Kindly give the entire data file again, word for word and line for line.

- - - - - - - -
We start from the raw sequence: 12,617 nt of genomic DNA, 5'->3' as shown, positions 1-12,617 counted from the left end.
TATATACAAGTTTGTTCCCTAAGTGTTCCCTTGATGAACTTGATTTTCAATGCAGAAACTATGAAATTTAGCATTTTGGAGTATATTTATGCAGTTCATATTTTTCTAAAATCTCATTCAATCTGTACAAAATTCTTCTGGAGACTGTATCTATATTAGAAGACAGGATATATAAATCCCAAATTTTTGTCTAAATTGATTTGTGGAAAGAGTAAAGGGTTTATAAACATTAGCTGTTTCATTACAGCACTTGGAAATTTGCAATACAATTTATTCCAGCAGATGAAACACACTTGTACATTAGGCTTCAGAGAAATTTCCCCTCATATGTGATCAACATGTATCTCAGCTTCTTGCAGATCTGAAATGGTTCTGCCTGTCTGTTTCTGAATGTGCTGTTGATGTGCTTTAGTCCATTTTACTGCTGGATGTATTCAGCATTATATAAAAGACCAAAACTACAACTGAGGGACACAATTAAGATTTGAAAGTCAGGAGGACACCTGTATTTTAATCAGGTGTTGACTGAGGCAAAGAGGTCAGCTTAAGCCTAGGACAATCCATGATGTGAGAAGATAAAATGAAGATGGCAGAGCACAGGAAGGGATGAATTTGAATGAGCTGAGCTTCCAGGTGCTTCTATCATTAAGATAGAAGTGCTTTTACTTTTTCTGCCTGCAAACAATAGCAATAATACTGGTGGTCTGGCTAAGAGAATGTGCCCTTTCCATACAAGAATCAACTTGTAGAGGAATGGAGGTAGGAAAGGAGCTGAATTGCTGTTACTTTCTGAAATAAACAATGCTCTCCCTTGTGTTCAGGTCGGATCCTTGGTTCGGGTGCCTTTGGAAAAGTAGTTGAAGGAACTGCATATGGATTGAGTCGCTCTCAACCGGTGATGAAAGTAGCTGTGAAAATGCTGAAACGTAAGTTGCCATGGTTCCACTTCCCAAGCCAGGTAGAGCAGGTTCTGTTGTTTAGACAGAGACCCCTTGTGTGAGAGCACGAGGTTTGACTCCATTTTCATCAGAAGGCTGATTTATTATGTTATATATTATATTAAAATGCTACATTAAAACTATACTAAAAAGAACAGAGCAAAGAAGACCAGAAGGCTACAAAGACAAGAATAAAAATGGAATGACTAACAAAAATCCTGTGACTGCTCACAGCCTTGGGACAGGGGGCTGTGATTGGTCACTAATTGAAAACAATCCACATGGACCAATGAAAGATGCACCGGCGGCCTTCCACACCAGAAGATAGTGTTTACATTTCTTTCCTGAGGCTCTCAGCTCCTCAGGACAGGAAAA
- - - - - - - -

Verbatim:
We start from the raw sequence: 12,617 nt of genomic DNA, 5'->3' as shown, positions 1-12,617 counted from the left end.
TATATACAAGTTTGTTCCCTAAGTGTTCCCTTGATGAACTTGATTTTCAATGCAGAAACTATGAAATTTAGCATTTTGGAGTATATTTATGCAGTTCATATTTTTCTAAAATCTCATTCAATCTGTACAAAATTCTTCTGGAGACTGTATCTATATTAGAAGACAGGATATATAAATCCCAAATTTTTGTCTAAATTGATTTGTGGAAAGAGTAAAGGGTTTATAAACATTAGCTGTTTCATTACAGCACTTGGAAATTTGCAATACAATTTATTCCAGCAGATGAAACACACTTGTACATTAGGCTTCAGAGAAATTTCCCCTCATATGTGATCAACATGTATCTCAGCTTCTTGCAGATCTGAAATGGTTCTGCCTGTCTGTTTCTGAATGTGCTGTTGATGTGCTTTAGTCCATTTTACTGCTGGATGTATTCAGCATTATATAAAAGACCAAAACTACAACTGAGGGACACAATTAAGATTTGAAAGTCAGGAGGACACCTGTATTTTAATCAGGTGTTGACTGAGGCAAAGAGGTCAGCTTAAGCCTAGGACAATCCATGATGTGAGAAGATAAAATGAAGATGGCAGAGCACAGGAAGGGATGAATTTGAATGAGCTGAGCTTCCAGGTGCTTCTATCATTAAGATAGAAGTGCTTTTACTTTTTCTGCCTGCAAACAATAGCAATAATACTGGTGGTCTGGCTAAGAGAATGTGCCCTTTCCATACAAGAATCAACTTGTAGAGGAATGGAGGTAGGAAAGGAGCTGAATTGCTGTTACTTTCTGAAATAAACAATGCTCTCCCTTGTGTTCAGGTCGGATCCTTGGTTCGGGTGCCTTTGGAAAAGTAGTTGAAGGAACTGCATATGGATTGAGTCGCTCTCAACCGGTGATGAAAGTAGCTGTGAAAATGCTGAAACGTAAGTTGCCATGGTTCCACTTCCCAAGCCAGGTAGAGCAGGTTCTGTTGTTTAGACAGAGACCCCTTGTGTGAGAGCACGAGGTTTGACTCCATTTTCATCAGAAGGCTGATTTATTATGTTATATATTATATTAAAATGCTACATTAAAACTATACTAAAAAGAACAGAGCAAAGAAGACCAGAAGGCTACAAAGACAAGAATAAAAATGGAATGACTAACAAAAATCCTGTGACTGCTCACAGCCTTGGGACAGGGGGCTGTGATTGGTCACTAATTGAAAACAATCCACATGGACCAATGAAAGATGCACCGGCGGCCTTCCACACCAGAAGATAGTGTTTACATTTCTTTCCTGAGGCTCTCAGCTCCTCAGGACAGGAAAA